Chad Bown, 30 April 2021

If you had trouble in the last four years keeping up with what was happening in the trade war, you're not alone. Chad Bown tell Tim Phillips about his new paper that explains what happened, when, what it meant - and what happens next.

Chad Bown, Paola Conconi, Aksel Erbahar, Lorenzo Trimarchi, 03 February 2021

In a world in which production processes are fragmented across countries, the effects of tariffs propagate along supply chains, with firms in downstream industries suffering from protection upstream.  This column studies the effects of US antidumping duties applied against China – its most frequent target – over 1988-2016 on US firms in downstream sectors. It finds that tariffs have large negative effects on downstream industries, increasing production costs and decreasing employment, wages, sales, and investment.

Kyle Handley, Fariha Kamal, Ryan Monarch, 01 September 2020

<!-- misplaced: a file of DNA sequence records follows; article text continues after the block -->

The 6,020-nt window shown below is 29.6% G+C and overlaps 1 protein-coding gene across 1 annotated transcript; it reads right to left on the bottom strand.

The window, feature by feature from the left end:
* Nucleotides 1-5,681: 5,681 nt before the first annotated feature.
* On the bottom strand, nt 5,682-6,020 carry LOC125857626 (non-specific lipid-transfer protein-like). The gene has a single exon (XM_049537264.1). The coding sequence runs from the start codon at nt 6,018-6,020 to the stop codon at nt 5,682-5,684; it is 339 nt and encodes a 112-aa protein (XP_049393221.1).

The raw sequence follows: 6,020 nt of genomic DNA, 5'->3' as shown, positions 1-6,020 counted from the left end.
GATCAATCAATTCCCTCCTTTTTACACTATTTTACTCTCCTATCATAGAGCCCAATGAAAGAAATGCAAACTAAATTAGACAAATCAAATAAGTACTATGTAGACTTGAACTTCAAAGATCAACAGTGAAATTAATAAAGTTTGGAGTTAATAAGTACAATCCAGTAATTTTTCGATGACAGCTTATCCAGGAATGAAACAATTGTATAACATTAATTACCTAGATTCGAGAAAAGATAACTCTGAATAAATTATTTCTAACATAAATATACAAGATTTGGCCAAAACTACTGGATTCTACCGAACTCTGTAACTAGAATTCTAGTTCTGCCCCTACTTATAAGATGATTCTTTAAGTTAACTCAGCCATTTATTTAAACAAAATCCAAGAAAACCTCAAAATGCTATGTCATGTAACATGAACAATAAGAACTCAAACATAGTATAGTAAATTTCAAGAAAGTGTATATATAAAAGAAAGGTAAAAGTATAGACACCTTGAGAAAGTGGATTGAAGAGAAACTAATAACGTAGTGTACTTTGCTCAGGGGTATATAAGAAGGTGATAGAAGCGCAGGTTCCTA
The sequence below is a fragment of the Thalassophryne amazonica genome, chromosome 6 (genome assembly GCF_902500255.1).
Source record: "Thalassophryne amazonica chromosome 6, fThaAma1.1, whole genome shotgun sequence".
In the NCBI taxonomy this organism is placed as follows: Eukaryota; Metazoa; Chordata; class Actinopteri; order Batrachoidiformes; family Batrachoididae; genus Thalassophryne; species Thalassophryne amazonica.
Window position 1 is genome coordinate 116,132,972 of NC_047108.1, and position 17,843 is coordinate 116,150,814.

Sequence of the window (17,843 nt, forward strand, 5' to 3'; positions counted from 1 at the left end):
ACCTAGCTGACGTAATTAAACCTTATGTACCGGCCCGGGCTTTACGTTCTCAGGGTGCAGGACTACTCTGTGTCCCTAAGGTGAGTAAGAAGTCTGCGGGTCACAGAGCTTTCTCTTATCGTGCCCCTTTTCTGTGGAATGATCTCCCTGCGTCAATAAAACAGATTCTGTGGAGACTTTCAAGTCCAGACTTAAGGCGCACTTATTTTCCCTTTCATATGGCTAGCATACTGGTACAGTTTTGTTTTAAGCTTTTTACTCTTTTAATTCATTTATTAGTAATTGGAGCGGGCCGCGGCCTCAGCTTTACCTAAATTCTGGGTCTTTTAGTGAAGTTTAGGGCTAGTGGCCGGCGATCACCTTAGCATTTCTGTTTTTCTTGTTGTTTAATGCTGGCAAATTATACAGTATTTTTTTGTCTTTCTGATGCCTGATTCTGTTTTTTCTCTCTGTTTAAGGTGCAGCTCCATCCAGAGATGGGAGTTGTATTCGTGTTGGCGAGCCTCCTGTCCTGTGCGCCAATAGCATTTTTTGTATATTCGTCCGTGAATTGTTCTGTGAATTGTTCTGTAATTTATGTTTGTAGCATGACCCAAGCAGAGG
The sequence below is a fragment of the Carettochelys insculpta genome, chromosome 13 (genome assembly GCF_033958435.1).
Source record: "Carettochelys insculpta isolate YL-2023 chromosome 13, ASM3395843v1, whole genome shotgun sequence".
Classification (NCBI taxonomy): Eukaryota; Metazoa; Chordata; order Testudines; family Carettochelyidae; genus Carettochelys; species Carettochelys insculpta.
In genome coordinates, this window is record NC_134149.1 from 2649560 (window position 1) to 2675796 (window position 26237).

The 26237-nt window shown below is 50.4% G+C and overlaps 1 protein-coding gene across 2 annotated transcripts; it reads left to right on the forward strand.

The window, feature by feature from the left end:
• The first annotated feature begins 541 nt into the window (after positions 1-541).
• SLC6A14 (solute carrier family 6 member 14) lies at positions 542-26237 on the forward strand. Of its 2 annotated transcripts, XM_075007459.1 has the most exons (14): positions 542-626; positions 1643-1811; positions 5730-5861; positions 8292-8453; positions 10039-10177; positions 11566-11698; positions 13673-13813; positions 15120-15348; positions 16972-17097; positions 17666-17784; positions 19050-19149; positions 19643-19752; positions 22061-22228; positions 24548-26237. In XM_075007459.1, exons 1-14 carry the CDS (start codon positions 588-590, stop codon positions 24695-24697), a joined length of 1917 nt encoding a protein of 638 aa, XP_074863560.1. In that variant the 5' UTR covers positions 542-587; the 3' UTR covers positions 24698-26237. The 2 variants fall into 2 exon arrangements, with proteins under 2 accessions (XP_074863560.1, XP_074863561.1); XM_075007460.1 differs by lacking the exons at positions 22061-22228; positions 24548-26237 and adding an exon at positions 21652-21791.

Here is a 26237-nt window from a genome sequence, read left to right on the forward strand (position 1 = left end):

The rise of global supply chains means that many firms that import are also exporters. This column uses confidential firm-trade linked transaction data to identify the firms facing new US import tariffs in the period 2018-2019. It shows that product exports with higher firm-level exposure to new import tariffs had weaker export growth after 2018 than less exposed products. This impact on export growth is equivalent to an ad valorem tariff on US exports of 2-4% for the average product.

Reka Juhasz, 15 January 2015

The effect of trade protection of infant industries in developing countries on their long-term growth has been widely debated. This column provides evidence on this topic using a novel dataset from the Napoleonic blockade against British trade. The author analyses the effect of this temporary trade protection on the cotton spinning as an infant industry, employing within-country variation in the trade protection. In the short run, better protected regions increased their production capacity in the infant industry. There is a persistence of this productivity in the long run as well. 

Hylke Vandenbussche, Maurizio Zanardi, 08 February 2008

Political divisions among EU member states seem to have derailed the reform process envisaged by Mr Mandelson, the EU Trade Commissioner, for the most important of the EU’s trade defence instruments – antidumping. Here is a discussion of antidumping and what a minimal proposal for reforms should include.

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